Curr Opin Cardiol. 2010 Nov;25(6):575-82.
Department of Cellular and Molecular Medicine, University of Ottawa, Ottawa, Ontario, Canada.
PURPOSE OF REVIEW: Stem cell therapy for cardiac disease may be facing two major problems nowadays: although vasculogenesis likely occurs as a result of cell therapy, its clinical applications are limited and significant, integrated cardiomyogenesis has not demonstratively been shown to occur, even in the experimental setting, with any other source than embryonic or other pluripotent stem cells.
RECENT FINDINGS: In this article, we highlight several factors that will need to be optimized if we are to achieve clinically effective cardiomyogenesis, such as the identification of optimal stem cell populations, and the ideal time and methods for cell transplantation. So far, educated attempts at achieving transplanted stem cell-induced myogenesis have largely failed outside of the embryonic stem cell realm, and we present the rationale for also considering acellular techniques, which may enhance the potential of endogenous progenitor populations.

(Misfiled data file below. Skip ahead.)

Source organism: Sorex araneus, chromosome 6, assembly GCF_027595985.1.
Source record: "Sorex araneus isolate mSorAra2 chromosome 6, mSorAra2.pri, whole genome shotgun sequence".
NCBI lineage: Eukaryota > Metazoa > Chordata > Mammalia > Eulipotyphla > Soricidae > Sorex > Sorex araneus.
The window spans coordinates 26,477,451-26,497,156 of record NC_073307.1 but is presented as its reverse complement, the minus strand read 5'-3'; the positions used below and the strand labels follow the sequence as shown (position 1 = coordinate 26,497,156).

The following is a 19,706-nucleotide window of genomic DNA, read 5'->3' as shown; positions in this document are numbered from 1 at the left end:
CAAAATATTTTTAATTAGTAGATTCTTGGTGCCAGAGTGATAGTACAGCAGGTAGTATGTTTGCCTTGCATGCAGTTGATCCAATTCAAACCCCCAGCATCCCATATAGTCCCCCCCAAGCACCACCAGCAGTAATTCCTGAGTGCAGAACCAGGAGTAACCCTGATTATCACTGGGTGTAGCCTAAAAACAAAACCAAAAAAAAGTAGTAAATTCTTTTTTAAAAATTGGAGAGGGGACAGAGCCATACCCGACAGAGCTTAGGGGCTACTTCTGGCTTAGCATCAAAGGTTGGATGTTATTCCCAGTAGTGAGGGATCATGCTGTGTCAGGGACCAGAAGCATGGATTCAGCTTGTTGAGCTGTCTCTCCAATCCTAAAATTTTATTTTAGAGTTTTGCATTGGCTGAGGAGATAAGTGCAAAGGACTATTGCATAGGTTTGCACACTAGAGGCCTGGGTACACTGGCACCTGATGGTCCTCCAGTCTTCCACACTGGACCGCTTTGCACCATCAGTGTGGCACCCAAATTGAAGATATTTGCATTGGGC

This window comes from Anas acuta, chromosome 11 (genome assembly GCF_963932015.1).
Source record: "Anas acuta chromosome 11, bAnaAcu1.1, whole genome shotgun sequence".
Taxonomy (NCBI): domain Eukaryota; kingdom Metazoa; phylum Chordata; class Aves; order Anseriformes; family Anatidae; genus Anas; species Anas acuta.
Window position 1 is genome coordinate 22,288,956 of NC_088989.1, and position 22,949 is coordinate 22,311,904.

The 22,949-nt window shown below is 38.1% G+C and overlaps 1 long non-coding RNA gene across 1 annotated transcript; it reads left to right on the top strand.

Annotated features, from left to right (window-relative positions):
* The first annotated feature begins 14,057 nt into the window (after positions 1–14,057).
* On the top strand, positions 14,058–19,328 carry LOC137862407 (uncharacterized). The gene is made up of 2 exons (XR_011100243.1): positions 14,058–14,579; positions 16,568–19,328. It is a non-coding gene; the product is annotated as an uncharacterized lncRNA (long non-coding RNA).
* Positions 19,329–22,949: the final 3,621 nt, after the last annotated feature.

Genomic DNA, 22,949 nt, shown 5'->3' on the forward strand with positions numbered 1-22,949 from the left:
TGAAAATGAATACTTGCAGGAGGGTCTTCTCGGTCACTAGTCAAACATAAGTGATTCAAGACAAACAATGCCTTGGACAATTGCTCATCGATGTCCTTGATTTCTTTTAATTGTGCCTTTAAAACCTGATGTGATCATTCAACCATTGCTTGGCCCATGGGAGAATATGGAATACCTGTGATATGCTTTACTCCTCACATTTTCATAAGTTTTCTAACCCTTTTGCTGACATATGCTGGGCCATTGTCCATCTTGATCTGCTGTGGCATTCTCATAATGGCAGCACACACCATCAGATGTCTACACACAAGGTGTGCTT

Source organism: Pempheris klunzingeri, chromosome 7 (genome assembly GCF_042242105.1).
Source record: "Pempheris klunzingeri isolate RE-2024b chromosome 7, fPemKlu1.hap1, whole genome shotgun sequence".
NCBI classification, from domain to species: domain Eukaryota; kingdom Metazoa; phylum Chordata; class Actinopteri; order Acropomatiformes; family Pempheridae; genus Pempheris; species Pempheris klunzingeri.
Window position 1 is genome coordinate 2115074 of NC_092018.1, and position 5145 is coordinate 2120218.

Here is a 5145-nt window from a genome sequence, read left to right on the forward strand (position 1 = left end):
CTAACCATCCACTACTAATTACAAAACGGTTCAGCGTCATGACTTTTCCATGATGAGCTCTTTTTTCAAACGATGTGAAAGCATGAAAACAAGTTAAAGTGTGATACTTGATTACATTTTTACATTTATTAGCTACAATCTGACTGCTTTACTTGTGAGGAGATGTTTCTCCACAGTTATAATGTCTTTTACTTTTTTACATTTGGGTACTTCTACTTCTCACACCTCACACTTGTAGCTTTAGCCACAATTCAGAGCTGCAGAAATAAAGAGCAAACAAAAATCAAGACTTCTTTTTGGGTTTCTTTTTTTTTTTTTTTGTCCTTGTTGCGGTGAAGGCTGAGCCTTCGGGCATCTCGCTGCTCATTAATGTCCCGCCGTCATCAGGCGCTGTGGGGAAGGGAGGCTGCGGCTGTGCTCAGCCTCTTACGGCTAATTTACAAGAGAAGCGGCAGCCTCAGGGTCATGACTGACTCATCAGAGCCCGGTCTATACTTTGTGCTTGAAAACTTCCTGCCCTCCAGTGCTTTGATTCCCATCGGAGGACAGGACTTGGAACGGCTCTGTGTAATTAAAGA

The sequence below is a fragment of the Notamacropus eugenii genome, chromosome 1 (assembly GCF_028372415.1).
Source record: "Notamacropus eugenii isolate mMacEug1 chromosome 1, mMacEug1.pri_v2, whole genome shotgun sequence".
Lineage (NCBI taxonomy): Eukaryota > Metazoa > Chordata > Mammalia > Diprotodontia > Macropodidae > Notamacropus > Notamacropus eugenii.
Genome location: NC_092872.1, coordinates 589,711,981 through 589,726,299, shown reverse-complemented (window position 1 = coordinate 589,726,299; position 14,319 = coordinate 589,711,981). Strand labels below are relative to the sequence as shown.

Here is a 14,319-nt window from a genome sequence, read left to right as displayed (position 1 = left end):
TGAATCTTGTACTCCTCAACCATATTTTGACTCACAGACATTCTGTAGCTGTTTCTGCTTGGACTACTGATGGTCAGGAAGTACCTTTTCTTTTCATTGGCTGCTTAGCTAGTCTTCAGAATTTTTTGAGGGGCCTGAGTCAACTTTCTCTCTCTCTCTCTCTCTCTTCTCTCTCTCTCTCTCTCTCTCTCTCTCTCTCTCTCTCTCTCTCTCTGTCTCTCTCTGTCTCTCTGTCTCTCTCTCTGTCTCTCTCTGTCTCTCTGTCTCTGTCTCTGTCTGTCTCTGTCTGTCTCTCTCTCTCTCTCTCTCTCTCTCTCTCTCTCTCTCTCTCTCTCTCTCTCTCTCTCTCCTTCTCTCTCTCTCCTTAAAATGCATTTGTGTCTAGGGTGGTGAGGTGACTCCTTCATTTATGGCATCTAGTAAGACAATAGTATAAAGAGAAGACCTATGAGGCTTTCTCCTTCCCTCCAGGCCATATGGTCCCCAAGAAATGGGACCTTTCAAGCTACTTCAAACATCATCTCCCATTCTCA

SUMMARY: In today’s cardiovascular field, once a cardiomyocyte is lost it is lost for good, without any form of direct therapeutic option. For these reasons, cell therapy justifies our continued attention and efforts, and may constitute the holy grail of cardiovascular therapeutics.
PMID: 20859204 [PubMed – in process]